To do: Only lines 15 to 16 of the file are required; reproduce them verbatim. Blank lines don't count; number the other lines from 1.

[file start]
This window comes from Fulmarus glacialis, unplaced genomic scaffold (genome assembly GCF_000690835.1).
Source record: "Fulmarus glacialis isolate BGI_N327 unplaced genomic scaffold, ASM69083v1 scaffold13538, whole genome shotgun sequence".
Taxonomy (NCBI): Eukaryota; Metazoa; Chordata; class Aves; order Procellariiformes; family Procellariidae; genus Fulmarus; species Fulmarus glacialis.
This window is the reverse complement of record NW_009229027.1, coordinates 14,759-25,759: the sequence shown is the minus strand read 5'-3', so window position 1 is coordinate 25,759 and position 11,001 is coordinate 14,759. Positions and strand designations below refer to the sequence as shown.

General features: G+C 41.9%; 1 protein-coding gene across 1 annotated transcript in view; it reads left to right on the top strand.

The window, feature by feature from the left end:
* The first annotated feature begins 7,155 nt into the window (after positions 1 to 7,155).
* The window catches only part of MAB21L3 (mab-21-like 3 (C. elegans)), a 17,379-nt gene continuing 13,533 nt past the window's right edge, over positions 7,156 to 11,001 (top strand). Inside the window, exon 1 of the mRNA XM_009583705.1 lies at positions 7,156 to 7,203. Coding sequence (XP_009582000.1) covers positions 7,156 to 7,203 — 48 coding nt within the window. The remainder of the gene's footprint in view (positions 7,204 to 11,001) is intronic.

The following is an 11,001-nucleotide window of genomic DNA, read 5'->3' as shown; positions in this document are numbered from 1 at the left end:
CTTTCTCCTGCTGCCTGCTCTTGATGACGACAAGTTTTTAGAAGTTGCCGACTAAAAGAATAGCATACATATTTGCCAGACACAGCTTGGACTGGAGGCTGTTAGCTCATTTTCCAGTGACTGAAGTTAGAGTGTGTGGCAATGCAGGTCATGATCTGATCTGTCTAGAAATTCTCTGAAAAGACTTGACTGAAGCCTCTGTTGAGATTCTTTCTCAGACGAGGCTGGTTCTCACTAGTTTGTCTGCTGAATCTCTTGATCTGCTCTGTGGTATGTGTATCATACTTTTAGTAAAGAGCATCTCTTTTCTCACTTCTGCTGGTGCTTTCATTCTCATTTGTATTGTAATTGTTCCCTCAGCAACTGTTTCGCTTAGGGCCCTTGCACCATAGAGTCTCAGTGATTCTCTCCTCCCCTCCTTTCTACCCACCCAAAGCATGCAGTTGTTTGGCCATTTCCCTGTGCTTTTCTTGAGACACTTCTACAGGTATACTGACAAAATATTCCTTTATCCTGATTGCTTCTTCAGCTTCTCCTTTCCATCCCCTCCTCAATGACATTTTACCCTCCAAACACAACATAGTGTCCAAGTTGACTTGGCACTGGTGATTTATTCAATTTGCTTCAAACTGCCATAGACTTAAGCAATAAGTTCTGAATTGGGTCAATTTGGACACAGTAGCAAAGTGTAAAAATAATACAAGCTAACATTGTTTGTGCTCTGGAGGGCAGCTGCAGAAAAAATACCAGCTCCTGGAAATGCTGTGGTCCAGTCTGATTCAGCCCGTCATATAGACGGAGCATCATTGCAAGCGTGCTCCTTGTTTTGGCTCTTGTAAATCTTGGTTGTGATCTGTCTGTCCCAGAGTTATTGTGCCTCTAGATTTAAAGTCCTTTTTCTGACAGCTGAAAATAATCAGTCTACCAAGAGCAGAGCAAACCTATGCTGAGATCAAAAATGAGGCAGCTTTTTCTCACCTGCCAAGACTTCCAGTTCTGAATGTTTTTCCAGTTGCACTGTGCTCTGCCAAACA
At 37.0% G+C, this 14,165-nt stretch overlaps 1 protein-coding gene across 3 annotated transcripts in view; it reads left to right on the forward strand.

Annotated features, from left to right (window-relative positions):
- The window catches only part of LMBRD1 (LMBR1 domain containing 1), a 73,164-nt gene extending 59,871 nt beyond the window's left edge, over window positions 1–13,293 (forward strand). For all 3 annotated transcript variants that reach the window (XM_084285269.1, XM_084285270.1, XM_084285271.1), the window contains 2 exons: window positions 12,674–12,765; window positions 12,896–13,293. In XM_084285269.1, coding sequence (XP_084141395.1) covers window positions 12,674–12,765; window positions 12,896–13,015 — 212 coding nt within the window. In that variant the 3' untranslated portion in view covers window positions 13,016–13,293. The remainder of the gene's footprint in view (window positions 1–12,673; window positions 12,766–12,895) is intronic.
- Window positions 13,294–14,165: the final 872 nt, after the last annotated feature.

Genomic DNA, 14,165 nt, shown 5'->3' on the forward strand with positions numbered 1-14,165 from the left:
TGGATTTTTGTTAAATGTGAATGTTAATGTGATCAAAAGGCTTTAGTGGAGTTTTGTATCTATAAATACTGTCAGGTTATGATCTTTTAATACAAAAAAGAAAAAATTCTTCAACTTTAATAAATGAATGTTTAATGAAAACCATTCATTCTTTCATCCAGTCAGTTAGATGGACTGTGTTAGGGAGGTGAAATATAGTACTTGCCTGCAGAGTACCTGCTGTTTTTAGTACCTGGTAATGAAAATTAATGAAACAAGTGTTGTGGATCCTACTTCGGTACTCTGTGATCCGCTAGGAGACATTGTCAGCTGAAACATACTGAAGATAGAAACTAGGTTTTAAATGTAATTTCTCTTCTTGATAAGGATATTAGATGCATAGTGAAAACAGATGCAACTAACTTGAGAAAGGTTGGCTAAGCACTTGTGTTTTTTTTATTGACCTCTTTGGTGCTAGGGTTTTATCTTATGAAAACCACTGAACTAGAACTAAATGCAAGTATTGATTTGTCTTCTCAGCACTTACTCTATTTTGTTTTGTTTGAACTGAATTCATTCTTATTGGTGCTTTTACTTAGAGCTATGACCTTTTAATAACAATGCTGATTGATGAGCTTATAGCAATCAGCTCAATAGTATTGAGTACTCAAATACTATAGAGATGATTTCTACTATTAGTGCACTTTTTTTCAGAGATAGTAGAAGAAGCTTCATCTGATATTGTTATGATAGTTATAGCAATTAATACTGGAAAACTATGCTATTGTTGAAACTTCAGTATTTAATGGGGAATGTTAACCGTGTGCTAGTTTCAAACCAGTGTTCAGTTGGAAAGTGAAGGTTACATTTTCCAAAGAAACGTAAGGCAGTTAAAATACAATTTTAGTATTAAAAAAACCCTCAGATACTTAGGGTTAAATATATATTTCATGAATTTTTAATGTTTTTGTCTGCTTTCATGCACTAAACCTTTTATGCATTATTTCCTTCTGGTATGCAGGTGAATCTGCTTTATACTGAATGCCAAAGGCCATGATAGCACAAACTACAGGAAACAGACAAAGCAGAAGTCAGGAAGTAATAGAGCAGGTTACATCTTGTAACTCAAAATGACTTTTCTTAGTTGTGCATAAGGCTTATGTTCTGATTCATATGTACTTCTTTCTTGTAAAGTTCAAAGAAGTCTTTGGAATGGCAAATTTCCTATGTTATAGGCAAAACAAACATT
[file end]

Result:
Genomic DNA, 14,165 nt, shown 5'->3' on the forward strand with positions numbered 1-14,165 from the left:
TGGATTTTTGTTAAATGTGAATGTTAATGTGATCAAAAGGCTTTAGTGGAGTTTTGTATCTATAAATACTGTCAGGTTATGATCTTTTAATACAAAAAAGAAAAAATTCTTCAACTTTAATAAATGAATGTTTAATGAAAACCATTCATTCTTTCATCCAGTCAGTTAGATGGACTGTGTTAGGGAGGTGAAATATAGTACTTGCCTGCAGAGTACCTGCTGTTTTTAGTACCTGGTAATGAAAATTAATGAAACAAGTGTTGTGGATCCTACTTCGGTACTCTGTGATCCGCTAGGAGACATTGTCAGCTGAAACATACTGAAGATAGAAACTAGGTTTTAAATGTAATTTCTCTTCTTGATAAGGATATTAGATGCATAGTGAAAACAGATGCAACTAACTTGAGAAAGGTTGGCTAAGCACTTGTGTTTTTTTTATTGACCTCTTTGGTGCTAGGGTTTTATCTTATGAAAACCACTGAACTAGAACTAAATGCAAGTATTGATTTGTCTTCTCAGCACTTACTCTATTTTGTTTTGTTTGAACTGAATTCATTCTTATTGGTGCTTTTACTTAGAGCTATGACCTTTTAATAACAATGCTGATTGATGAGCTTATAGCAATCAGCTCAATAGTATTGAGTACTCAAATACTATAGAGATGATTTCTACTATTAGTGCACTTTTTTTCAGAGATAGTAGAAGAAGCTTCATCTGATATTGTTATGATAGTTATAGCAATTAATACTGGAAAACTATGCTATTGTTGAAACTTCAGTATTTAATGGGGAATGTTAACCGTGTGCTAGTTTCAAACCAGTGTTCAGTTGGAAAGTGAAGGTTACATTTTCCAAAGAAACGTAAGGCAGTTAAAATACAATTTTAGTATTAAAAAAACCCTCAGATACTTAGGGTTAAATATATATTTCATGAATTTTTAATGTTTTTGTCTGCTTTCATGCACTAAACCTTTTATGCATTATTTCCTTCTGGTATGCAGGTGAATCTGCTTTATACTGAATGCCAAAGGCCATGATAGCACAAACTACAGGAAACAGACAAAGCAGAAGTCAGGAAGTAATAGAGCAGGTTACATCTTGTAACTCAAAATGACTTTTCTTAGTTGTGCATAAGGCTTATGTTCTGATTCATATGTACTTCTTTCTTGTAAAGTTCAAAGAAGTCTTTGGAATGGCAAATTTCCTATGTTATAGGCAAAACAAACATT